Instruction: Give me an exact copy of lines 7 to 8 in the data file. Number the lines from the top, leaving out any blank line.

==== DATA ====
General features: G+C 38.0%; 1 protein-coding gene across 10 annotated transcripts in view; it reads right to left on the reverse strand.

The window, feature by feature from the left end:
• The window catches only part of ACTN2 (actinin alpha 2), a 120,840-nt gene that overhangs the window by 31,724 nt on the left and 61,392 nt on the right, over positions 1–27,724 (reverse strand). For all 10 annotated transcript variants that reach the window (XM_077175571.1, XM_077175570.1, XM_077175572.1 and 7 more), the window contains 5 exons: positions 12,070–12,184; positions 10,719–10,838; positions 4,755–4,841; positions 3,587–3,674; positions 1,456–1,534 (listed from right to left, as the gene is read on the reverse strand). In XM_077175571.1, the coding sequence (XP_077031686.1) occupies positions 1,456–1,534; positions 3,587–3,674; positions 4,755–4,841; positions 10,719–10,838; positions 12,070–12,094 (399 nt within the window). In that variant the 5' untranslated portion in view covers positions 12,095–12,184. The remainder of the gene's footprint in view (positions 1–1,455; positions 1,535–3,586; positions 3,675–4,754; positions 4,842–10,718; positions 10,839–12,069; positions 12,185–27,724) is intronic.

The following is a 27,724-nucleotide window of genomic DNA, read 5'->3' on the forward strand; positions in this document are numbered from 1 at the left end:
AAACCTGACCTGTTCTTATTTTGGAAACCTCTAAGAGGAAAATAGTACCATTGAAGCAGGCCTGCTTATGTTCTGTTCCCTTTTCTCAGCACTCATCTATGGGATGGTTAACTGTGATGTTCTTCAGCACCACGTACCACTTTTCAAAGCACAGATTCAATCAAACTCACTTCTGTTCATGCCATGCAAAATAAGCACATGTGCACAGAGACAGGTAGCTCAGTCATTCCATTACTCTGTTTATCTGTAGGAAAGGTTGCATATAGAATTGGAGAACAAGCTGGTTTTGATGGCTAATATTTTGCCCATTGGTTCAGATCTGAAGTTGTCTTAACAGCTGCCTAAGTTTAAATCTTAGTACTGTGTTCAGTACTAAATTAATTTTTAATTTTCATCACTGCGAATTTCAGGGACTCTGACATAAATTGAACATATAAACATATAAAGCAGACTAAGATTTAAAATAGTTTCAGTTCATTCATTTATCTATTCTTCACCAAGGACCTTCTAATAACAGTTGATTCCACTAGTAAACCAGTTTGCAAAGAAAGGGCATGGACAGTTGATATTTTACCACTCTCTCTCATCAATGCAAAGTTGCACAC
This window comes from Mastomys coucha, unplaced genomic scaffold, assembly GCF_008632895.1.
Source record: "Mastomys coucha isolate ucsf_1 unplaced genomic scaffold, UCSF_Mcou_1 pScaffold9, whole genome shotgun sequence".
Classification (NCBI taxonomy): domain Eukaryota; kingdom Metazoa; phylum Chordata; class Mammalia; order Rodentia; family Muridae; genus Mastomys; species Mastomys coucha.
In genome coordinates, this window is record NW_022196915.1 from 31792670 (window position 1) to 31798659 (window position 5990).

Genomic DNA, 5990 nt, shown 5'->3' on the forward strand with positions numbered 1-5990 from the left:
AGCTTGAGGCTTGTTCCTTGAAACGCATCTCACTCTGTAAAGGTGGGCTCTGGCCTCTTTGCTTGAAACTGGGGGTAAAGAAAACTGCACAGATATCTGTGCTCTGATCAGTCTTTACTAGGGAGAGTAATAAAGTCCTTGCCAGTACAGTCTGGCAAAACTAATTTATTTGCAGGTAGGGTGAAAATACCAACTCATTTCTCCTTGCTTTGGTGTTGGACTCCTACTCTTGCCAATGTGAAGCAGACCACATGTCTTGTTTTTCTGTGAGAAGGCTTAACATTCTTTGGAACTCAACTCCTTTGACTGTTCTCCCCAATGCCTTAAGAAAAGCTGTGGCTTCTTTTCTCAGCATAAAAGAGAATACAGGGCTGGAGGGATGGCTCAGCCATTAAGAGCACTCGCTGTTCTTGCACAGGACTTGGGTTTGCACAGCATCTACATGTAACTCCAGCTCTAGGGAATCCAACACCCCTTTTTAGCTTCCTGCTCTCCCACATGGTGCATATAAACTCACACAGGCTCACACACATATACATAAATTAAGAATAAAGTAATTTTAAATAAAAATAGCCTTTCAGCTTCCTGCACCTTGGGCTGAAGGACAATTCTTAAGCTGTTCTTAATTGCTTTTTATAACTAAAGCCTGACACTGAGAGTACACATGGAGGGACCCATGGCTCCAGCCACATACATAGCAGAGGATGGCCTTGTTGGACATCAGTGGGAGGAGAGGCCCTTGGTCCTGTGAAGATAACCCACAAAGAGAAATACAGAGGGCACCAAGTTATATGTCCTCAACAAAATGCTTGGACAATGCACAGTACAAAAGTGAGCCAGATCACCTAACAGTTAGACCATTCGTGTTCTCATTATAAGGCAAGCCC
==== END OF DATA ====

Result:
Source record: "Mastomys coucha isolate ucsf_1 unplaced genomic scaffold, UCSF_Mcou_1 pScaffold9, whole genome shotgun sequence".
Classification (NCBI taxonomy): domain Eukaryota; kingdom Metazoa; phylum Chordata; class Mammalia; order Rodentia; family Muridae; genus Mastomys; species Mastomys coucha.